Weekend Update

The 117th U.S. Congress convened today, and Rep. Nancy Pelosi (D Calif.) was re-elected Speaker of the House. The Wall Street Journal reports that “Democrats expect to have 222 seats to Republicans’ 211.” Party leadership in the Senate hinges on the two special elections that will be held in Georgia on January 5.

The federal mandate for health plans to cover the Moderna COVID-19 vaccine begins today. According to the CDC as of yesterday at 9 am ET, 13,071,925 doses of the Pfizer-BioNTech and Moderna vaccines have been distributed across the U.S. and 4,225,756 initial doses of those vaccines have been administered.

Turning back to the Affordable Care Act amendments included in Division BB of the Consolidated Appropriations Act, 2021, that require health plan attention in order to implement then for 2022:

  • Section 107 requires health plan identification cards to include the following information:

‘‘(1) Any deductible applicable to such plan or coverage.

‘‘(2) Any out-of-pocket maximum limitation applicable to such plan or coverage.

‘‘(3) A telephone number and Internet website address through which such individual may seek consumer assistance information, such as information related to hospitals and urgent care facilities that have in effect a contractual relationship with such plan or coverage for furnishing items and services under such plan or coverage’’.

  • Section 116 creates new requirements on health plan network provider directories and holds health plans and providers liable to consumers/ patients liable for errors in those directories, although the provider may shift certain aspects of that liability to the health plan in the network contract.

There is one requirement in the new law (relating to mental heath parity) that takes effect on February 9, 2021. The section requires specific comparative analyses to demonstrate health plan compliance with the most complicated provision of the federal mental health parity law, non-quantitative treatment limitations, e.g, medical necessity, pre-authorization. Here is a link to the most recent federal government FAQs on NQTLs.

Section 203 of Division B states

In the case of a group health plan or a health insurance issuer offering group or individual health insurance coverage that provides both medical and surgical benefits and mental health or substance use disorder benefits and that imposes nonquantitative treatment limitations (referred to in this section as ‘NQTLs’) on mental health or substance use disorder benefits, such plan or issuer shall perform and document comparative analyses of the design and application of NQTLs and, beginning 45 days after the date of enactment of the Consolidated Appropriations Act, 2021, make available * * * the Secretary of Health and Human Services [FEHBlog note edited for the FEHBP], upon request, the comparative analyses and the following information:

‘‘(i) The specific plan or coverage terms or other relevant terms regarding the NQTLs and a description of all mental health or substance use disorder and medical or surgical benefits to which each such term applies in each respective benefits classification.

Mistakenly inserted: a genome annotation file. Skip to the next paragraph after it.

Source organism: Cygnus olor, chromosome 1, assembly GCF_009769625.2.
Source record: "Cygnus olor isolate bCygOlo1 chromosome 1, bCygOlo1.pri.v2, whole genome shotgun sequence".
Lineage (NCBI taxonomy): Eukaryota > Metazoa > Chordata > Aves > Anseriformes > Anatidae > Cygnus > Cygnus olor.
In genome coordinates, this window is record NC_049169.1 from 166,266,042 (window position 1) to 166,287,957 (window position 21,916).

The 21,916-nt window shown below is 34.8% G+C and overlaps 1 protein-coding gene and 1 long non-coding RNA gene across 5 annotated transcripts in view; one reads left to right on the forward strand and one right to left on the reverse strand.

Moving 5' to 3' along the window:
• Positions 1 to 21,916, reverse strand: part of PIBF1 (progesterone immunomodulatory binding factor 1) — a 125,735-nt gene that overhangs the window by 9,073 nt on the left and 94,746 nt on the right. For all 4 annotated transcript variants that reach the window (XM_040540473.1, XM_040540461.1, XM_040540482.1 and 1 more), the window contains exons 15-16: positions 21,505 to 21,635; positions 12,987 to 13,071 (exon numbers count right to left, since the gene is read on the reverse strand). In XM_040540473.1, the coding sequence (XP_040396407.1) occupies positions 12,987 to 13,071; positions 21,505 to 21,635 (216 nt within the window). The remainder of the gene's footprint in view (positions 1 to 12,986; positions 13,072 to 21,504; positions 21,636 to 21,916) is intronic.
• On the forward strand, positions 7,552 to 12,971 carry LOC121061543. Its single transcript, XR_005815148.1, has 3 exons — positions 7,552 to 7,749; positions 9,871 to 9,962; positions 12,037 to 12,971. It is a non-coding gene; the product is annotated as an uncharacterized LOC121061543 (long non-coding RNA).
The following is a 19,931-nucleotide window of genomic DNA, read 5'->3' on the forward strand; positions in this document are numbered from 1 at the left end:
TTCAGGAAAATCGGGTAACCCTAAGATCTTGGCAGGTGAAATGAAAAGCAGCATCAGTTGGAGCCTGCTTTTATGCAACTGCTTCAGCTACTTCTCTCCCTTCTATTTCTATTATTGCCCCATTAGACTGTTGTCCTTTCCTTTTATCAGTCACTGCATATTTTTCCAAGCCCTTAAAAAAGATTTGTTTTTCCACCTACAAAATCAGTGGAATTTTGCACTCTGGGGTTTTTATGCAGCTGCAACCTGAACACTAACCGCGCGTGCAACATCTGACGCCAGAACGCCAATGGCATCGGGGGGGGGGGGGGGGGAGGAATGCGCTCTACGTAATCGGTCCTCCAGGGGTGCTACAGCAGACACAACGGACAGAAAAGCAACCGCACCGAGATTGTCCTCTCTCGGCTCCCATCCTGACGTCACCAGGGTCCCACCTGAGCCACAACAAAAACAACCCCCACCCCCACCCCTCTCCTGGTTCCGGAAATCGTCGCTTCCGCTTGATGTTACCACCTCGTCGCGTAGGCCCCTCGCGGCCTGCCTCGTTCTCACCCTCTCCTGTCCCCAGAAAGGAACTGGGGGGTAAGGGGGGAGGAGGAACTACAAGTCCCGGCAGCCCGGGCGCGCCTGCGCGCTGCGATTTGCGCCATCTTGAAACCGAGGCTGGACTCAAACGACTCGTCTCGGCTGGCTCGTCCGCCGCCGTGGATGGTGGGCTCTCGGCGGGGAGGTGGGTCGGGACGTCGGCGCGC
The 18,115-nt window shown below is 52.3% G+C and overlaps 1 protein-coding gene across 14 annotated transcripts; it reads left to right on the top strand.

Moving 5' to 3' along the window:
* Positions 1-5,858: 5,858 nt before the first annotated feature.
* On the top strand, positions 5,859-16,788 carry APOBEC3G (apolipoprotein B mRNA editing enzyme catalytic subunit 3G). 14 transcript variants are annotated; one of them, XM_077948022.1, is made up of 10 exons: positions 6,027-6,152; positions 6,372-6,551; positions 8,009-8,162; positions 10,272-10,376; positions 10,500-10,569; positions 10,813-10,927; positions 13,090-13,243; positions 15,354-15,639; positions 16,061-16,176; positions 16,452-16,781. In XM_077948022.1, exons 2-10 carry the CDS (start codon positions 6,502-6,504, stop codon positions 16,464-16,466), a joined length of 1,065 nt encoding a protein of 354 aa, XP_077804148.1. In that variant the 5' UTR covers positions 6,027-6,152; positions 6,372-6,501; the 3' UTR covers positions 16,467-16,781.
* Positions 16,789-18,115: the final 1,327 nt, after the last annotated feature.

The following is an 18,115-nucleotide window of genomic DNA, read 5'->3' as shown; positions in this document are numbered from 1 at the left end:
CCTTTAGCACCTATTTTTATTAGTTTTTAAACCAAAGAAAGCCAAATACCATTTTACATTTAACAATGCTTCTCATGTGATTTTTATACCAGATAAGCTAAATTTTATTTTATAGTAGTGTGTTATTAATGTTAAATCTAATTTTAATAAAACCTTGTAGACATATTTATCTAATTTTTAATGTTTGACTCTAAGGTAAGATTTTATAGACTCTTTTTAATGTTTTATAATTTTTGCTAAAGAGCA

‘‘(ii) The factors used to determine that the NQTLs will apply to mental health or substance use disorder benefits and medical or surgical benefits.

‘‘(iii) The evidentiary standards used for the factors identified in clause (ii), when applicable, provided that every factor shall be defined, and any other source or evidence relied upon to design and apply the NQTLs to mental health or substance use disorder benefits and medical or surgical benefits.

‘‘(iv) The comparative analyses demonstrating that the processes, strategies, evidentiary standards, and other factors used to apply the NQTLs to mental health or substance use disorder benefits, as written and in operation, are comparable to, and are applied no more stringently than, the processes, strategies, evidentiary standards, and other factors used to apply the NQTLs to medical or surgical benefits in the benefits classification.

‘‘(v) The specific findings and conclusions reached by the group health plan or health insurance issuer with respect to the health insurance coverage, including any results of the analyses described in this subparagraph that indicate that the plan or coverage is or is not in compliance with this section.

The law permits that Secretary of HHS to use the comparative analyses for investigative purposes when a mental health parity compliance complaint has been made against the health plan.

Saturday Stats and More

Based on the CDC’s Cases in the U.S. website, here is the FEHBlog’s chart of new weekly COVID-19 cases and deaths over the 14th through 52nd weeks of this year (beginning April 2 and ending December 30; using Thursday as the first day of the week in order to facilitate this weekly update):

and here is the CDC’s latest overall weekly hospitalization rate chart for COVID-19:

The FEHBlog has noted that the new cases and deaths chart shows a flat line for new weekly deaths  because new cases greatly exceed new deaths. Accordingly here is a chart of new COVID-19 deaths over the period (April 2 through December 30):

The CDC’s COVID-19 Vaccine tracker has not been updated since last Wednesday morning At that time roughly 2.8 million initial doses had been administered. The American Hospital Association and the American Medical Association have posted helpful information about the currently available COVID-19 vaccines. The Food and Drug Administration offers a comprehensive year end report.